Revitalized river walkway is top tourist draw in Texas
San Antonio’s River Walk — our favorite destination in the United States and the most popular tourist attraction in Texas — is becoming more and more a piece of art and a very enjoyable site for relaxation, bicycling, entertainment and simply meandering.
All of this is thanks to a $72 million overhaul that has transformed the dry, weed-choked area north of the River Walk into a 1 1/2 -mile manicured waterway with whimsical art, benches and fountains that can be seen on foot or by water taxi en route to attractions upriver.
The project essentially doubles the area of the River Walk and is part of a massive $345.4 million upgrade effort to revitalize the San Antonio River.
This new, so-called "Museum Reach" of the River Walk, which opened at the end of May, connects visitors from the busy convention center and Alamo area downtown to the San Antonio Museum of Art and the Pearl Brewery, a retail redevelopment project. Beyond that, a path this fall will allow pedestrians and cyclists to keep going north along the river to Brackenridge Park, home of the Witte Museum and Zoo, the Associated Press reports.
The River Walk was created in the 1940s with help from President Franklin D. Roosevelt’s New Deal, but beyond it much of the other 11 miles of the San Antonio River bed had been neglected over the years.
Now, visitors will be able to ride water taxis from downtown, hailing them from any of the landings, or walk the paved path past the lock system that raises and lowers the boats so they can move upstream and downstream despite the 9-foot elevation change.
Along the way, trees and flowers line the sidewalks with covered overlooks and water features. A small steel bridge that once allowed beer kegs to move between the two towers of the old Lone Star Brewery, now home to an art museum, was salvaged from the scrap heap and turned into a small foot bridge over the river.
The nonprofit San Antonio River Foundation raised money to place 123 pieces of art along the 3 miles of walkway. The art includes a 150-foot cement cave-like sculpture with a waterfall and a school of brightly colored sunfish suspended from wires beneath the Interstate 35 overpass. The River Walk is visited by 5.1 million people a year; more than 25 million tourists visit San Antonio annually — resulting in an impact of $10.5 billion on the city’s hospitality industry. San Antonio is the cornerstone of the south Texas tourism market, which attracts hundreds of southern Minnesota visitors each winter.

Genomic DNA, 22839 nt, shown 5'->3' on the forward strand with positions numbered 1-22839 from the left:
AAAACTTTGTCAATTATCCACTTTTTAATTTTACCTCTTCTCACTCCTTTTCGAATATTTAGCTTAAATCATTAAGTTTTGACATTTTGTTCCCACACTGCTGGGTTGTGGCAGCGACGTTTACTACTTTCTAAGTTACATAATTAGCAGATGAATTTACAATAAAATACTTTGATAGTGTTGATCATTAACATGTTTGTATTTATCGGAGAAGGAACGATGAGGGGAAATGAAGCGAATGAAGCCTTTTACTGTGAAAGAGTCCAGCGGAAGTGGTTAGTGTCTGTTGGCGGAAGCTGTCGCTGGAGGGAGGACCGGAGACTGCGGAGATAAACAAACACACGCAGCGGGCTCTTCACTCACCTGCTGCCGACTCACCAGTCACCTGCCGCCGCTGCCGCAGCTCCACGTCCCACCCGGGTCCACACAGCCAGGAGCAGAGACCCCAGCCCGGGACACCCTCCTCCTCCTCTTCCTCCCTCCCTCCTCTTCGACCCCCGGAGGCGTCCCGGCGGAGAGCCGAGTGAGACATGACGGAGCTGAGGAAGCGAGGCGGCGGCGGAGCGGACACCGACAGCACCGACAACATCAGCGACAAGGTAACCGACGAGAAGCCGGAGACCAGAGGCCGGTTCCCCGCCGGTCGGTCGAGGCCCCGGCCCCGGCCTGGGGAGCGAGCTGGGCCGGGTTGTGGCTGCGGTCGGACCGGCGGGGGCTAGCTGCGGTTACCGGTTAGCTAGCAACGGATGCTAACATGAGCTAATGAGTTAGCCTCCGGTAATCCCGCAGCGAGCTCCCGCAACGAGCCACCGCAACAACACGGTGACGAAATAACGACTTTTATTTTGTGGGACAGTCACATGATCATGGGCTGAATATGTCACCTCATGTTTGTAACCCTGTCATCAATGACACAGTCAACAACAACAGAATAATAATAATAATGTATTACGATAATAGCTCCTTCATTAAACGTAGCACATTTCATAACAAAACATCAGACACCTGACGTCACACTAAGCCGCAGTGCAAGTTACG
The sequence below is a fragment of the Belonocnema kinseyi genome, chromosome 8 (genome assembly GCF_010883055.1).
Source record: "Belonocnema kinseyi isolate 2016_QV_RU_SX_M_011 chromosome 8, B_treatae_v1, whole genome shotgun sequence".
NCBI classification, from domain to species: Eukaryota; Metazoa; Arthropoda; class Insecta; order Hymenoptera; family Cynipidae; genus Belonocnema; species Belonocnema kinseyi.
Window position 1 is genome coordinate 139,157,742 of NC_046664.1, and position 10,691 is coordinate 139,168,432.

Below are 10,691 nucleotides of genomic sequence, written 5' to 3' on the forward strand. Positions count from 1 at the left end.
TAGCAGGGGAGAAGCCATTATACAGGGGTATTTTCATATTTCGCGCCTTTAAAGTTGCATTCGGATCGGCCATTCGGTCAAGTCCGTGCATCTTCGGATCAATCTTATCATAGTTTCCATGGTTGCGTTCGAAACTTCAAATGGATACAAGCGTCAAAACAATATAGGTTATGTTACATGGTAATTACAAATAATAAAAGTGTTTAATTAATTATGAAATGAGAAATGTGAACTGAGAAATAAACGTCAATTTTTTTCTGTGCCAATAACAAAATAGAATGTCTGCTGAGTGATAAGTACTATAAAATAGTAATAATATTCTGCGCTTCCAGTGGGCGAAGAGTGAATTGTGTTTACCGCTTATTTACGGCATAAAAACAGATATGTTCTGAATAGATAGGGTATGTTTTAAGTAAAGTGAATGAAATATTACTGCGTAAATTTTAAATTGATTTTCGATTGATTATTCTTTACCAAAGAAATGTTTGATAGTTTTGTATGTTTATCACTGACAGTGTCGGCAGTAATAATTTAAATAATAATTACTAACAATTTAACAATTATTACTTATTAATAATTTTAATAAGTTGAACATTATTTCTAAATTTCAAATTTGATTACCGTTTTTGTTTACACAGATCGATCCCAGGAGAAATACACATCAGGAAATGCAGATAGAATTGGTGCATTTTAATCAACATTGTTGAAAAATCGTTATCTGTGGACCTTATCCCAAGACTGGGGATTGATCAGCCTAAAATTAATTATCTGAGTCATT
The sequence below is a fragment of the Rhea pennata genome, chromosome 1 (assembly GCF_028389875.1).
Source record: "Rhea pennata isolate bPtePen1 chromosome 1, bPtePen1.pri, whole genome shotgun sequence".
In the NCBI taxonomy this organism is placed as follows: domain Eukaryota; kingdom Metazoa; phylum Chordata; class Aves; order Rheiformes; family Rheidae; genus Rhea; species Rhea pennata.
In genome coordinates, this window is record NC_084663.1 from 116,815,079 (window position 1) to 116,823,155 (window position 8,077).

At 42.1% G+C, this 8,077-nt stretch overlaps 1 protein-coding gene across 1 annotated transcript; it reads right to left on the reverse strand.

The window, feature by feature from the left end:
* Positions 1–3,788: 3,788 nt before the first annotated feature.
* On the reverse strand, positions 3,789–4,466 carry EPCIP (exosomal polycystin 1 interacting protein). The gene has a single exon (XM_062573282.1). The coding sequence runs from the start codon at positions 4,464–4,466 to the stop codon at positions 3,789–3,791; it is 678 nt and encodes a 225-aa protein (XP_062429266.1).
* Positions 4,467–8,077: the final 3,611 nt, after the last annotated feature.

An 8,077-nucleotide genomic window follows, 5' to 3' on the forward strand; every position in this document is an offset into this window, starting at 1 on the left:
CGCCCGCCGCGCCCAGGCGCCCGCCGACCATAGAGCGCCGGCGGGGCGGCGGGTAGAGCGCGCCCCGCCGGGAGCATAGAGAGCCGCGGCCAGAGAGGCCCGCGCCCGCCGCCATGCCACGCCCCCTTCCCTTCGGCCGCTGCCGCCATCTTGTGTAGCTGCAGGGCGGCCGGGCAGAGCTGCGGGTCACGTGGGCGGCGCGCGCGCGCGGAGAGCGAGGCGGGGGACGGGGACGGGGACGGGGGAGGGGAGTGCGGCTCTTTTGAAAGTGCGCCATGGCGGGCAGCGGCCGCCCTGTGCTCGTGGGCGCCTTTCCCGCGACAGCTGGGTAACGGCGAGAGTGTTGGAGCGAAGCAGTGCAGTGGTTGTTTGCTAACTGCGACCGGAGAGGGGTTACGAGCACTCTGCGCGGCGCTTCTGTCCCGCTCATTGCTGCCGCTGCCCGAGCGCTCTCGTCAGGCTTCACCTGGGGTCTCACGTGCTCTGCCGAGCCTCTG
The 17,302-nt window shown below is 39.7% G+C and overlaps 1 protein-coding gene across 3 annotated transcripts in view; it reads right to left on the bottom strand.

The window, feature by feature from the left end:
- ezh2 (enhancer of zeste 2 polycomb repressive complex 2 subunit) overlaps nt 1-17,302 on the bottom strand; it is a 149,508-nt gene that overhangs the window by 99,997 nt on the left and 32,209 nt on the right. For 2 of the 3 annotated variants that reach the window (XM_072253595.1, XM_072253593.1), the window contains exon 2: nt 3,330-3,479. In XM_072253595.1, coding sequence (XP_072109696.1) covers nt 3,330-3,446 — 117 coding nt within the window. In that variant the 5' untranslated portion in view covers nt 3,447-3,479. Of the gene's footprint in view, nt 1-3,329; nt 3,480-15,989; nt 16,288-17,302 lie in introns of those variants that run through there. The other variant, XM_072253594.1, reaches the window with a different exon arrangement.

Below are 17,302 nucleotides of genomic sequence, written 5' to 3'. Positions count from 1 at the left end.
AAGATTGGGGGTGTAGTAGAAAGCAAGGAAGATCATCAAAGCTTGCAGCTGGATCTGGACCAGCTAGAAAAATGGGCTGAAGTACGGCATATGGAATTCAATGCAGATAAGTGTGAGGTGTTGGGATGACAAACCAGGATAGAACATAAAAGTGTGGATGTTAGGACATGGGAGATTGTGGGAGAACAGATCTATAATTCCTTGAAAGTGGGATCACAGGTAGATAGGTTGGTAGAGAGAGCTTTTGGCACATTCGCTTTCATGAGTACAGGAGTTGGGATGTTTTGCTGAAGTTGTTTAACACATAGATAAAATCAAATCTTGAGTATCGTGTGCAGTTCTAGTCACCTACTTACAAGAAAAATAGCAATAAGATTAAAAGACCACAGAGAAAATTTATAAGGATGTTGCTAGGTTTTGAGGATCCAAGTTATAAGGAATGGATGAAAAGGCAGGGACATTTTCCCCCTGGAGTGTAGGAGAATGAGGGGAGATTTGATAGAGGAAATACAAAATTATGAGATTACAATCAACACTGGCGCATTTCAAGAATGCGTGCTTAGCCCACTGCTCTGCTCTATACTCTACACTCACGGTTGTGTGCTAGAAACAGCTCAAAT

New Queen Elizabeth
Cunard Lines has released details about the Queen Elizabeth, the line’s new vessel that’s slated to debut in October 2010. The vessel is named after Cunard’s first Queen Elizabeth, a ship that launched in 1938 as the world’s largest liner but no longer is in service.
The new ship will reference her predecessor in interior grandeur, decor and style, but with "a modern twist," a spokesman for the cruise line said. The ship will offer activities inspired by the first Queen Elizabeth’s era, such as country house parties, piano evenings and dancing from that period — including the jitterbug and jive.
Like the QE2, the Queen Elizabeth will feature the Yacht Club, a place for activities and gatherings during the day and cocktails and dancing at night.
New safety regulations
New safety requirements for cruise ships take effect Oct. 1, 2010, and dozens of ships — older and smaller ones — will be affected.
New regulations were adopted by the International Convention for the Safety of Life at Sea (SOLAS), and some older ships won’t pass muster because they are constructed with too much wood and other combustible materials. Newer cruise ships are largely unaffected, to the benefit of the large cruise companies.
Many of the smaller, older vessels probably won’t be brought up to standard since it would be cost-prohibitive, according to analysts. So what will happen to them? Observers say they will likely end up at ship-breaking yards in Asia.
P-B trip date
A date of interest to potential P-B cruisers is coming up. An informational meeting for a river cruise next April from Budapest, Hungary, to Istanbul, Turkey, is set for 6:30 p.m. Tuesday, July 28, at the Ramada Hotel and Conference Center, 1517 16th St. S.W. The public is invited but reservations should be made ahead of time by calling Bursch Travel at 281-3652.
About a dozen people already have made reservations for the cruise and space for about 40 persons (20 cabins) is guaranteed until Aug. 31. After that date, space may be limited.
Also, a New Year’s getaway to the Los Angeles area — highlighted by reserved seats for the Parade of Roses, other events and followed by an optional week’s cruise to the Mexican Riviera — is planned for after Christmas under P-B sponsorship. Bursch Travel also says trip and reservations for guaranteed space also should be made by Aug. 31.
Meanwhile, the P-B’s Alaska cruise, which also includes two days at both Vancouver and Whistler Resort in western Canada, is booked for Aug. 4-15 and 42 people will be make that trip. A document meeting for those cruisers was held earlier this week.